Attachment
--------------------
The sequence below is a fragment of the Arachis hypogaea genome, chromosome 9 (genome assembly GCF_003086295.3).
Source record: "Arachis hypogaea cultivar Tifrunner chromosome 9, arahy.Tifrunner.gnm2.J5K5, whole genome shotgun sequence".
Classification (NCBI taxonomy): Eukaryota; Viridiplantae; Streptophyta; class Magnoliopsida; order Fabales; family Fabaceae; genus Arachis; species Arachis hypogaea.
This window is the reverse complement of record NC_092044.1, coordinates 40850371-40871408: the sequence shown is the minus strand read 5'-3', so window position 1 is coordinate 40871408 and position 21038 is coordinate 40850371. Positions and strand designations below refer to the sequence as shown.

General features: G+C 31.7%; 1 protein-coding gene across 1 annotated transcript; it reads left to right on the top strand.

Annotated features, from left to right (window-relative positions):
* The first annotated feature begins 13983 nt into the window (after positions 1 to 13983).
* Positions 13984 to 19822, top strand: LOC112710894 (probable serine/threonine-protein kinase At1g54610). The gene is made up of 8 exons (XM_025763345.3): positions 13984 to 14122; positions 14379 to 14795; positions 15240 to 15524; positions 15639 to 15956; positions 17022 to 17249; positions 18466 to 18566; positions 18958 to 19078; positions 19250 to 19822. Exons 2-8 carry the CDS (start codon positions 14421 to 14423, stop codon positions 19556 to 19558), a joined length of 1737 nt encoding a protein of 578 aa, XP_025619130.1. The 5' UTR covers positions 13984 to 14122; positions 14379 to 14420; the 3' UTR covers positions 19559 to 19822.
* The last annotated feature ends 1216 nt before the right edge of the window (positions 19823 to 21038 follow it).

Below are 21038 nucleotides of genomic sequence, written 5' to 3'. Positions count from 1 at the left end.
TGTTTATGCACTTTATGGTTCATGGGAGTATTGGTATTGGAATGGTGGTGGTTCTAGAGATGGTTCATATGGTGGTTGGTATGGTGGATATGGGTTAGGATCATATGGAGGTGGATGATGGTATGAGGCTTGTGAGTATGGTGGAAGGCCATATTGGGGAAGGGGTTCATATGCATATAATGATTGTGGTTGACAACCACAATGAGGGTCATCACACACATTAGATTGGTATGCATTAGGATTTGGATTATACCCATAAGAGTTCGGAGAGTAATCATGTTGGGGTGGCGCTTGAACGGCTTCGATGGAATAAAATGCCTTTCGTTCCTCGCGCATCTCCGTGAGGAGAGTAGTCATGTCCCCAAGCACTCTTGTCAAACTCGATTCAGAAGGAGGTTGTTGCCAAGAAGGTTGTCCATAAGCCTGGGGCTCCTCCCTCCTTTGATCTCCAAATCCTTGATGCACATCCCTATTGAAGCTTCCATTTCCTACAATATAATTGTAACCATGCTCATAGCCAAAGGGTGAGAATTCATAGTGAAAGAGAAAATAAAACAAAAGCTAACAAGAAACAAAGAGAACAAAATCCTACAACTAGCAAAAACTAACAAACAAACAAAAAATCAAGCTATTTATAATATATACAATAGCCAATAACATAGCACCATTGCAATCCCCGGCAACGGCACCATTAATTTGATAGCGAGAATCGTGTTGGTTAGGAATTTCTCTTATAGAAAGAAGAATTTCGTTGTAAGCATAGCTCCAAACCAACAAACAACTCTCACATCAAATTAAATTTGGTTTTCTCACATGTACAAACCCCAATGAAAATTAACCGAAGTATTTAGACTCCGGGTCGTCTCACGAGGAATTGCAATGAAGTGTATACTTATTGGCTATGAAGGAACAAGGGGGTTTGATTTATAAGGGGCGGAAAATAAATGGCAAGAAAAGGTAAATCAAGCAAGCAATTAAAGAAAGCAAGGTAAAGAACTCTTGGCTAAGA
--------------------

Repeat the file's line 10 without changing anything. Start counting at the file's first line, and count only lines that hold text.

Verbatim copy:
Below are 21038 nucleotides of genomic sequence, written 5' to 3'. Positions count from 1 at the left end.